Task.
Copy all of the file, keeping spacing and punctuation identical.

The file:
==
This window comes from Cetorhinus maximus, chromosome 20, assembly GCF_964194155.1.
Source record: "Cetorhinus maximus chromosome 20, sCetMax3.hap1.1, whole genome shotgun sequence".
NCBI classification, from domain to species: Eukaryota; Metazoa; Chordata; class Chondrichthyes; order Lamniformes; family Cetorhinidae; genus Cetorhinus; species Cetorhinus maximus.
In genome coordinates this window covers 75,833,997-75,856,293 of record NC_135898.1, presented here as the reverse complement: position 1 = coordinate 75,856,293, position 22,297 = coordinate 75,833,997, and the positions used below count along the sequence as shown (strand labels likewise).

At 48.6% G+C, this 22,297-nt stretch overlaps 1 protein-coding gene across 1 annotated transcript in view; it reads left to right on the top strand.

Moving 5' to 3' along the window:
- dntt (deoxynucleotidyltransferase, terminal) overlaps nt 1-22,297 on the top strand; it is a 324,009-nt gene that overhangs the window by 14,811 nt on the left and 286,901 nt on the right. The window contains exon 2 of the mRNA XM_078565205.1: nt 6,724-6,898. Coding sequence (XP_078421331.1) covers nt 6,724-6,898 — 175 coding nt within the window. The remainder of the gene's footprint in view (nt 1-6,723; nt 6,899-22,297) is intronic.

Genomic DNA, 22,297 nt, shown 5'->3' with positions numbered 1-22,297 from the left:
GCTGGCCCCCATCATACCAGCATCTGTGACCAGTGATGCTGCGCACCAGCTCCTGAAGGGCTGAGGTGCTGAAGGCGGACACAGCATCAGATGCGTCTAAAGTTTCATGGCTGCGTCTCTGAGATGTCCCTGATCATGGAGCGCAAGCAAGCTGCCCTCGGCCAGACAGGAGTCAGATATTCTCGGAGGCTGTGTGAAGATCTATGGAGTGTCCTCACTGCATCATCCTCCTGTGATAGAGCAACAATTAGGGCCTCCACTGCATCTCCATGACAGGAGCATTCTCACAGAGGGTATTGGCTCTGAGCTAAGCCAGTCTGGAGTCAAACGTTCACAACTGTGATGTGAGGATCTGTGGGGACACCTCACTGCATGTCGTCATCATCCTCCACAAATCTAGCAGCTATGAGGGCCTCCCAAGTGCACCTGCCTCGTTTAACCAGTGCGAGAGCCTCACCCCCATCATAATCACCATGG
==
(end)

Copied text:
This window comes from Cetorhinus maximus, chromosome 20, assembly GCF_964194155.1.
Source record: "Cetorhinus maximus chromosome 20, sCetMax3.hap1.1, whole genome shotgun sequence".
NCBI classification, from domain to species: Eukaryota; Metazoa; Chordata; class Chondrichthyes; order Lamniformes; family Cetorhinidae; genus Cetorhinus; species Cetorhinus maximus.
In genome coordinates this window covers 75,833,997-75,856,293 of record NC_135898.1, presented here as the reverse complement: position 1 = coordinate 75,856,293, position 22,297 = coordinate 75,833,997, and the positions used below count along the sequence as shown (strand labels likewise).

At 48.6% G+C, this 22,297-nt stretch overlaps 1 protein-coding gene across 1 annotated transcript in view; it reads left to right on the top strand.

Moving 5' to 3' along the window:
- dntt (deoxynucleotidyltransferase, terminal) overlaps nt 1-22,297 on the top strand; it is a 324,009-nt gene that overhangs the window by 14,811 nt on the left and 286,901 nt on the right. The window contains exon 2 of the mRNA XM_078565205.1: nt 6,724-6,898. Coding sequence (XP_078421331.1) covers nt 6,724-6,898 — 175 coding nt within the window. The remainder of the gene's footprint in view (nt 1-6,723; nt 6,899-22,297) is intronic.

Genomic DNA, 22,297 nt, shown 5'->3' with positions numbered 1-22,297 from the left:
GCTGGCCCCCATCATACCAGCATCTGTGACCAGTGATGCTGCGCACCAGCTCCTGAAGGGCTGAGGTGCTGAAGGCGGACACAGCATCAGATGCGTCTAAAGTTTCATGGCTGCGTCTCTGAGATGTCCCTGATCATGGAGCGCAAGCAAGCTGCCCTCGGCCAGACAGGAGTCAGATATTCTCGGAGGCTGTGTGAAGATCTATGGAGTGTCCTCACTGCATCATCCTCCTGTGATAGAGCAACAATTAGGGCCTCCACTGCATCTCCATGACAGGAGCATTCTCACAGAGGGTATTGGCTCTGAGCTAAGCCAGTCTGGAGTCAAACGTTCACAACTGTGATGTGAGGATCTGTGGGGACACCTCACTGCATGTCGTCATCATCCTCCACAAATCTAGCAGCTATGAGGGCCTCCCAAGTGCACCTGCCTCGTTTAACCAGTGCGAGAGCCTCACCCCCATCATAATCACCATGG